This syndicated article was written by Walter Frick for Bostinno.com
Between now and whenever the SEC releases its final crowdfunding guidelines, we’re likely to hear a lot more about the potential pitfalls of letting anyone invest in private companies. Just as in the run-up to legalizing crowdfunding, lots of that talk will center around fraud.
So headlines yesterday like Oil companies use ‘crowdfunding’ exception to defraud investors (BBJ) and Crowdfunding takes early hit in Massachusetts (InvestmentNews) got my attention. But, thankfully, these cases aren’t actually warnings about the dangers of crowdfunding at all. In fact, they have almost nothing to do with it.
Here’s how the Massachusetts Secretary of the Commonwealth describes the cases in a release:
Secretary of the Commonwealth William F. Galvin today brought fraud charges against two oil and gas operations in connection with their sales of unregistered securities… In one case, the administrative complaint filed by the Securities Division charged Prodigy Oil and Gas LLC and its principal Shawn Bartholomae of Texas with selling at least $463,768 in unregistered securities to a Massachusetts investor. The other case against Synergy Oil LLC of Oklahoma, Tony Pistilli and Robert Falco, both of California, involves the sale of $35,000 in unregistered securities to two investors.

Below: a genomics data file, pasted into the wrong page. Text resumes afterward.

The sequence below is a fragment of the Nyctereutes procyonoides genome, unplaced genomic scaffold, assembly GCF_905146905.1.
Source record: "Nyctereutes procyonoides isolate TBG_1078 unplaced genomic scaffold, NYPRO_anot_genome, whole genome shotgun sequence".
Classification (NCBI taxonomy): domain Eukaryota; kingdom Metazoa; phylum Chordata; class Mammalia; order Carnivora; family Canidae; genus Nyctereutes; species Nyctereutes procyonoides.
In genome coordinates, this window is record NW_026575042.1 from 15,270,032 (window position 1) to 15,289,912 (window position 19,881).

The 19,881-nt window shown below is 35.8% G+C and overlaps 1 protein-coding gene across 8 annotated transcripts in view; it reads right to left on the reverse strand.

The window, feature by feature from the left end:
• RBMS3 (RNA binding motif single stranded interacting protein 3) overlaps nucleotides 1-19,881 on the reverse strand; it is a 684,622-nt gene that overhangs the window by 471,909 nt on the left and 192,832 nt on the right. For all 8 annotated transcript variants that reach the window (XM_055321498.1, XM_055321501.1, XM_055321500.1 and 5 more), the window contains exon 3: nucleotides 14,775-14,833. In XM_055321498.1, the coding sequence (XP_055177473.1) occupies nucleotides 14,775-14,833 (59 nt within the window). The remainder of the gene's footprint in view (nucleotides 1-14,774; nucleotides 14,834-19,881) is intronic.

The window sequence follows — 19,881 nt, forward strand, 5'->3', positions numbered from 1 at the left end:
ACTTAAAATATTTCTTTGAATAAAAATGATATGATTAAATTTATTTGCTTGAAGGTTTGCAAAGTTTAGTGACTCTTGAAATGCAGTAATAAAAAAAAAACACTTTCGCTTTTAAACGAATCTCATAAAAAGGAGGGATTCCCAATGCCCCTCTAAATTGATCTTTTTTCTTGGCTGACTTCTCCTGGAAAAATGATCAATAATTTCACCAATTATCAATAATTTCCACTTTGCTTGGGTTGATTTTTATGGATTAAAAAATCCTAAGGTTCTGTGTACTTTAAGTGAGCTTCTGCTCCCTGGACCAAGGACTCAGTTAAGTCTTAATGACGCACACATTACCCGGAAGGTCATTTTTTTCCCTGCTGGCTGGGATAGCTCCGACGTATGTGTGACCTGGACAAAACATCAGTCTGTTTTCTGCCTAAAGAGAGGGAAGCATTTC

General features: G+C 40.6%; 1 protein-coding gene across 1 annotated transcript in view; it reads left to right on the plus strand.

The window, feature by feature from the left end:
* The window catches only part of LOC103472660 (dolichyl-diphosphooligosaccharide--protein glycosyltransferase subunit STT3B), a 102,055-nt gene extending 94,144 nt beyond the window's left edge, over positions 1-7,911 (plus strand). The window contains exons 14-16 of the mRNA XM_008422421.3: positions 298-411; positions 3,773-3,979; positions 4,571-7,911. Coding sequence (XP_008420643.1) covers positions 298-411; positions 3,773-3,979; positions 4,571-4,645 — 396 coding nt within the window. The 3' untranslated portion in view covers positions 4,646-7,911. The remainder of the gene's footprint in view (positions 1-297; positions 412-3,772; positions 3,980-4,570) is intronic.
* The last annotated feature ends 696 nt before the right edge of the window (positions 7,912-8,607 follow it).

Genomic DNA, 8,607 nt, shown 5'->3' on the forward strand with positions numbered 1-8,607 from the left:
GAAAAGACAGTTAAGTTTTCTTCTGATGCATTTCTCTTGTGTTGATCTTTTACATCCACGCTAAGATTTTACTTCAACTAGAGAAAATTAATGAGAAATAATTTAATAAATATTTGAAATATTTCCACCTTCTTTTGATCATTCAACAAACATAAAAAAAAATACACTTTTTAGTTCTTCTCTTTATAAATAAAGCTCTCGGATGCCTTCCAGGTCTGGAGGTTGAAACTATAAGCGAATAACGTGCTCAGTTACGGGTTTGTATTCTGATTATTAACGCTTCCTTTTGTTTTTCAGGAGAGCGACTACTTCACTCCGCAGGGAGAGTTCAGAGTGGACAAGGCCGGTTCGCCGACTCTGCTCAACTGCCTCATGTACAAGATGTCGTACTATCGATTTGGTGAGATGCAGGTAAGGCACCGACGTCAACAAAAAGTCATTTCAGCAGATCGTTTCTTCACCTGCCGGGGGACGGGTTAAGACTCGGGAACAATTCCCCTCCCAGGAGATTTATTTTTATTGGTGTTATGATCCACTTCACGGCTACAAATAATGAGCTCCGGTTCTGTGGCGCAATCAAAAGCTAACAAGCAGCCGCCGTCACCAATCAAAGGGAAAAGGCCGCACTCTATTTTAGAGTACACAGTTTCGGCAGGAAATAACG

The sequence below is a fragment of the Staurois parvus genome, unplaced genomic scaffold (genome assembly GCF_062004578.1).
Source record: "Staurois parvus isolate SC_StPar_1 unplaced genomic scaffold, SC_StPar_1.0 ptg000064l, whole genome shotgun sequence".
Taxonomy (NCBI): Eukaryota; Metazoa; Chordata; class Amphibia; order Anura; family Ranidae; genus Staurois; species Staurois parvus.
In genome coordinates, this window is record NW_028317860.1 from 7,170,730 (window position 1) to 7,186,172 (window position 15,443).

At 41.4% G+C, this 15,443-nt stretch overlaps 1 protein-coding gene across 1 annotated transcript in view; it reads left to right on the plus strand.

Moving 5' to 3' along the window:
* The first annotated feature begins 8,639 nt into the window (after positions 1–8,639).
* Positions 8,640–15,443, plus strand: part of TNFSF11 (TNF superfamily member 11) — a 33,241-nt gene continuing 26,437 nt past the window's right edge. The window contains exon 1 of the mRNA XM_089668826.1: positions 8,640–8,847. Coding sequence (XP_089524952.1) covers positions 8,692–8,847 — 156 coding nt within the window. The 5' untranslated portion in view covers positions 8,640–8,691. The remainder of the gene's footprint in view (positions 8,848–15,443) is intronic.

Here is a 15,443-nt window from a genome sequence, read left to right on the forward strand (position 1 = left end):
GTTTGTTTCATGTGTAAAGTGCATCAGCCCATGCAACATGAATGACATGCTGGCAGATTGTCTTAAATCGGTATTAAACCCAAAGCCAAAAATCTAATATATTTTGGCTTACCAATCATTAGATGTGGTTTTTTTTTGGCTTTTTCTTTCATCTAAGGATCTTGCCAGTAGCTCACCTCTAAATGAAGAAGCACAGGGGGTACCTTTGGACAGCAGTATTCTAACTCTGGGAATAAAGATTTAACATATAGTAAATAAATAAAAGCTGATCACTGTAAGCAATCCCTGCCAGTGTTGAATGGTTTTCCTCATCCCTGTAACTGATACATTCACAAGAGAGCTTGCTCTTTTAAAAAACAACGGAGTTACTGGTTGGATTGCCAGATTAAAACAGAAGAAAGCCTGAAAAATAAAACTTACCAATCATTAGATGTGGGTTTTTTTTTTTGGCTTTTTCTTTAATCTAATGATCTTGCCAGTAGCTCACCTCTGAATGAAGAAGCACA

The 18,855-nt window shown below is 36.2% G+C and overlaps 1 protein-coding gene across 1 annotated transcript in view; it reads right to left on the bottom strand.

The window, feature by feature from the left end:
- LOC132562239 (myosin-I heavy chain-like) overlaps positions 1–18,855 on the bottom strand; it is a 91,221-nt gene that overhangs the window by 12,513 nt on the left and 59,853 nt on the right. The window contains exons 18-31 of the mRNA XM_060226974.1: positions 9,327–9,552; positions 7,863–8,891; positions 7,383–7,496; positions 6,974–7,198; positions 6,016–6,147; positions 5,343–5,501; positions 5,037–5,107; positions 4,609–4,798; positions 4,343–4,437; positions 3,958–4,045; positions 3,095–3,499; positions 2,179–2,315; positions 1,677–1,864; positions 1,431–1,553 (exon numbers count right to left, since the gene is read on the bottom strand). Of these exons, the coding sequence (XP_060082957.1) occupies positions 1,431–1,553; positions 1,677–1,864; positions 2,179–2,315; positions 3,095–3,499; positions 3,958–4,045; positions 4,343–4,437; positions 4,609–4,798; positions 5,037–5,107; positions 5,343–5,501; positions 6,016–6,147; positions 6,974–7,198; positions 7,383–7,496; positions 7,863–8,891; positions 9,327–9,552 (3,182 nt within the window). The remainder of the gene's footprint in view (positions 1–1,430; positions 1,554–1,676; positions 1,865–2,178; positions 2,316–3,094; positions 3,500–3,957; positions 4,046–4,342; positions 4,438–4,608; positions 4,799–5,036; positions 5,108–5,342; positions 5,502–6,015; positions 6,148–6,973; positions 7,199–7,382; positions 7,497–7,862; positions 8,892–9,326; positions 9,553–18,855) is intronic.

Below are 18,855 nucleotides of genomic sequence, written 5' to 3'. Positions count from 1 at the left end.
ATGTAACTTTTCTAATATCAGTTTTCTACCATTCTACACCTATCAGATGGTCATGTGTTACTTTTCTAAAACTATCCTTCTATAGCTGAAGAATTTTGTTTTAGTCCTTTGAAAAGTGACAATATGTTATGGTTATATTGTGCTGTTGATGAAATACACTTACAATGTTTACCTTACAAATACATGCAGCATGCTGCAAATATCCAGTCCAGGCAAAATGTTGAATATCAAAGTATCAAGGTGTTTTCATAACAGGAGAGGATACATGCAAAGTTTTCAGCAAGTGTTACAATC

The short version is that these violations have little to nothing to do with crowdfunding but rather concern the unrelated question of general solicitation. So why did both journalists and the Massachusetts Secretary of State suggest as much? [Continue to full article…]